The idea was to get at all the gold left behind by the first phase of mining. As the hill was right in the middle of the town and hard up against a residential area, there were many who opposed the granting of the licence and Waihi became a town divided with pro and anti mining factions.
Full circle for Waihi
In 1989, with the local body amalgamation at the direction of central government and against strong opposition, scion of Waihi and the borough's last mayor, Owen Morgan stepped down from public office and Waihi became a ward of the Hauraki District Council.
The loss of Waihi's autonomy, hard fought for and won in 1902 from the Ohinemuri County Council, was mourned by many, none more so than Owen Morgan, who saw very few advantages for Waihi in the amalgamation and firmly believed every community should have its own tribal head.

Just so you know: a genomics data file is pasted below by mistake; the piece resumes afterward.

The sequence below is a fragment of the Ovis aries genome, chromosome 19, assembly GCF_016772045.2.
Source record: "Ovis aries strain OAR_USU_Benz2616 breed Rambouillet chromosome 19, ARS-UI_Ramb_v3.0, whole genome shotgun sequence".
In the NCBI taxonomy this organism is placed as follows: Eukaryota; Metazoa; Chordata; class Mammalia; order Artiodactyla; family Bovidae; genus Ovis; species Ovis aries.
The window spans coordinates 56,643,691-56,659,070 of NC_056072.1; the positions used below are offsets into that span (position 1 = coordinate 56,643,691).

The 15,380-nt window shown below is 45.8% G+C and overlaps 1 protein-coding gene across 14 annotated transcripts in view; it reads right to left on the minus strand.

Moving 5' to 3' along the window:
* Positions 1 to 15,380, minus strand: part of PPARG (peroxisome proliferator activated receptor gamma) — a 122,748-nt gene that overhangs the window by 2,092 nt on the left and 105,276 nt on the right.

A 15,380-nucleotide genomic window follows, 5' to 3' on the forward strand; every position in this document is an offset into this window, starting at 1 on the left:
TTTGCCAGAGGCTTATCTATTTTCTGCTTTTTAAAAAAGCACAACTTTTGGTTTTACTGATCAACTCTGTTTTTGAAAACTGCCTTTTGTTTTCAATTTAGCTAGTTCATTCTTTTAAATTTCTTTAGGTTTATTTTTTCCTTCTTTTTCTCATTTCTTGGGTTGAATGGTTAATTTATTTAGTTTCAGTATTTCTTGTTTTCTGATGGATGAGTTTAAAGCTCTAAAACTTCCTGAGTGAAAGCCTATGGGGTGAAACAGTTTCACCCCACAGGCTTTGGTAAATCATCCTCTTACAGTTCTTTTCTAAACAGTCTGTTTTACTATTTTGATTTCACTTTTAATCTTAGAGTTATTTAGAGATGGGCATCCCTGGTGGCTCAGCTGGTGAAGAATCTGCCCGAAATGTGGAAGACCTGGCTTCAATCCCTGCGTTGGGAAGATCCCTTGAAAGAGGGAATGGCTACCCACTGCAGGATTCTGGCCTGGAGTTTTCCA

One of the most contentious issues in the amalgamation process in the Western Bay of Plenty was that the dormitory suburb of Waihi Beach did not follow Waihi to Hauraki, but instead was incorporated in the Western Bay of Plenty District.
Although the deciding factor in amalgamation was supposed to be community of interest to keep communities together, in this case political interests decided otherwise.
This was so decreed by Central Government, the boundaries were were settled on water catchment areas, and as the Ohinemuri River flowed westward so Waihi's administration was settled in Paeroa.